Norwegian company to build one of the world's largest land-based salmon farms in Belfast
Tuesday, January 30th 2018
After assessing international markets and conducting comprehensive site searches throughout New England, Nordic Aquafarms, headquartered in Norway and one of the premier international developers of land-based aquaculture, has signed agreements to purchase 40 acres on the outskirts of Belfast, where it will build one of the world's largest land-based salmon farms, according to a news release from the Belfast Area Chamber of Commerce.
The announcement was made in Belfast on Jan. 30.
Nordic Aquafarms plans to construct a land-based salmon operation with a 33,000 ton annual production capacity, in several phases. The initial phase will involve an Investment of $150 million and is expected to employee 60 people when completed in the next two years. When fully built out, the facility will represent a total capital investment of between $450 million and $500 million. The end-to-end operation will includehatcheries and fish processing, the release stated.
At a news conference attended by Maine Gov. Paul LePage and other state and local officials, Nordic Aquafarm's CEO Erik Heim said: "We see this as an attractive opportunity to bring our know-how, solutions and capital strength to the United States. We are committed to producing super fresh, high quality seafood with a low environmental footprint for U.S. consumers. That requires local production, and we believe that we have found an ideal site here in Maine. We look forward to becoming a responsible and contributing member of the Maine seafood industry.”
Heim said that Maine was chosen after an extensive search based on its pristine environment, cold water conditions, long history as a leader in the seafood industry and proximity to major consumer markets in the Northeastern United States.
He added that Nordic Aquafarms will be developing production with low impact discharge of water that is free of any chemicals or medications, that all waste will be recycled and that the facility will feature renewable energy solutions.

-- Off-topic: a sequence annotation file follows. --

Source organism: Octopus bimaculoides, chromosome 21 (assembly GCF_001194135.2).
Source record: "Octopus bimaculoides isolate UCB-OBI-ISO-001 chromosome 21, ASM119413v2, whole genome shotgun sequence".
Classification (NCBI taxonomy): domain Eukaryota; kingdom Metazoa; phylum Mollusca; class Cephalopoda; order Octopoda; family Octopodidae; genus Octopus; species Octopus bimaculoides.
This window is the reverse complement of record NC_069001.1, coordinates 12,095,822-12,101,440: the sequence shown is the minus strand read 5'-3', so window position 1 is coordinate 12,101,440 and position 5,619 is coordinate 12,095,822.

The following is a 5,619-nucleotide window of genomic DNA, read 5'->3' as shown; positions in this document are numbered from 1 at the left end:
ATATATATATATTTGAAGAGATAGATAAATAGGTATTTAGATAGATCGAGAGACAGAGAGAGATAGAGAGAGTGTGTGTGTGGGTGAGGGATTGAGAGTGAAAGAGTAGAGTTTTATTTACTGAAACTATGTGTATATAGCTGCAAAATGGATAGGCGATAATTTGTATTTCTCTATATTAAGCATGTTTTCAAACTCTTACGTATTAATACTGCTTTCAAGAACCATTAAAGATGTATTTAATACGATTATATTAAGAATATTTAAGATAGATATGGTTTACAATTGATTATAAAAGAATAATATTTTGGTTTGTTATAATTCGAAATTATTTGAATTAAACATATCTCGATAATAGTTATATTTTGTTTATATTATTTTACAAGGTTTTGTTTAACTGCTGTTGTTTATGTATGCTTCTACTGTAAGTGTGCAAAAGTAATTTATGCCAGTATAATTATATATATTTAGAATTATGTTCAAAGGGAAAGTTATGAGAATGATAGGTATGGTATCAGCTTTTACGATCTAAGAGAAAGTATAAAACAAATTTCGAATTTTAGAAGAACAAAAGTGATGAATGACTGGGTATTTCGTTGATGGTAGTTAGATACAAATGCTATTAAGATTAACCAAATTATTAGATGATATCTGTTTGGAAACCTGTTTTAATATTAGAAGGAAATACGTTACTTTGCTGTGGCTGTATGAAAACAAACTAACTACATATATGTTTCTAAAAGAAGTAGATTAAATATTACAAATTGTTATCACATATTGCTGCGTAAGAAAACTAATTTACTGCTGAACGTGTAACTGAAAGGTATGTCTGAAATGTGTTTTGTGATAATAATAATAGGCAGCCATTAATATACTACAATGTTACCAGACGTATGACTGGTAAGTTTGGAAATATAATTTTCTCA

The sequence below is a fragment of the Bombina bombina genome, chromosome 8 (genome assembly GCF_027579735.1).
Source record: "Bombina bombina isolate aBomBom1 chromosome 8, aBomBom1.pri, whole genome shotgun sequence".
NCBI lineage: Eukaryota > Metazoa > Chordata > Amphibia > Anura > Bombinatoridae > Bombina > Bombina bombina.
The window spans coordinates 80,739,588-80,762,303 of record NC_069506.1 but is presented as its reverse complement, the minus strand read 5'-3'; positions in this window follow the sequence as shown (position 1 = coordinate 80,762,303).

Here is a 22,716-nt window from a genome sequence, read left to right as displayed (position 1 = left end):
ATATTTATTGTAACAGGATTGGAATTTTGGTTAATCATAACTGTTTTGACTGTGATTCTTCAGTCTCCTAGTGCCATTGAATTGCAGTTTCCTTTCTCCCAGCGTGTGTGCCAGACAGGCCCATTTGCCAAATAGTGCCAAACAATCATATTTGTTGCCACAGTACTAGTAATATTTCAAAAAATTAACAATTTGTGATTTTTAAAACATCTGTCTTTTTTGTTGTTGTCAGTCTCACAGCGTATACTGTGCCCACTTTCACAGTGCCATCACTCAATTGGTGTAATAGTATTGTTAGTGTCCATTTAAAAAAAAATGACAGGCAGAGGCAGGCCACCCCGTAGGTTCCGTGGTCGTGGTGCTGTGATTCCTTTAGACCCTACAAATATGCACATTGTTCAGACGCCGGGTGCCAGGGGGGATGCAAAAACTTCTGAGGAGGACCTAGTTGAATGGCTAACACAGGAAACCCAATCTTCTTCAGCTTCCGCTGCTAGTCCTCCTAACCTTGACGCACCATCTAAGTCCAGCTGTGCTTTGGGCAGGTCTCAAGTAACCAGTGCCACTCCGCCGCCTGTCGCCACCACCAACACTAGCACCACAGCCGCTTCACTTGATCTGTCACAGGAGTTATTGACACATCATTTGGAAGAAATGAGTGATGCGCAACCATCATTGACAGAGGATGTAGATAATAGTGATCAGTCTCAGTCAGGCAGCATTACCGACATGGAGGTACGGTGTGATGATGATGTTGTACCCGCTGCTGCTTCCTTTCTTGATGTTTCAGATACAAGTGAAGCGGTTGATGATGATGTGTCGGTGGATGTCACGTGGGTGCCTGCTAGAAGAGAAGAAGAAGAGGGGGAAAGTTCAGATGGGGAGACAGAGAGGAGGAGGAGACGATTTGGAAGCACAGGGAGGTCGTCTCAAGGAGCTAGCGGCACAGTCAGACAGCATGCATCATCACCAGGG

For the past six months, Nordic Aquafarms has been working closely behind the scenes with Maine & Co., the private , non-profit corporation that assists companies looking to locate or expand Maine, Ransom Consulting, INC, consulting engineers and scientists, the City of Belfast, and the Belfast Water District, whose property on Northport Avenue the company has an agreement to purchase for its new facility.
"From our very first meeting we recognized that Nordic Aquafarms is exactly the kind of successful, innovative company we need in Maine to help grow our economy and create the jobs of the future," said Peter DelGreco, Maine & company CEO. "Nordic Aquafarms has demonstrated a commitment and passion for producing high quality seafood in accordance with the highest sustainable and environmental standards.”
The land that Nordic Aquafarms has agreements to acquire includes approximately 26 acres on Northport Ave (Route 1) that now belongs to the Belfast Water District, which will re-locate its office and garages to a new site, and another 14 acres of abutting land from a private landowner. According to the terms of agreements with the water district, Nordic Aquafarms also will purchase a volume of water for the district, giving it new annual revenue and ensuring that the sale will not have any adverse impacts on rates for water district customers.
Heim said the proposed site has suitable qualities for a land-based seafood farming based on initial due diligence, but Nordic Aquafarms will now proceed with final due diligence, planning and permitting. Construction is expected to start in 2019, with operations commencing in 2020. Phase 1, with a capacity of some 13,000 tons, will be the largest land-based facility project ever build in one construction Phase. It will house the largest aquaculture tanks in the world, currently being designed in Norway.
In addition to the 60 new high-skilled jobs created in the first stage of the project, many new commercial relationships between Norwegian and Maine business communities are expected. Heim said he expects to see positive economic development effects both in Maine and in Norway, where Nordic Aquafarms has its international development hub.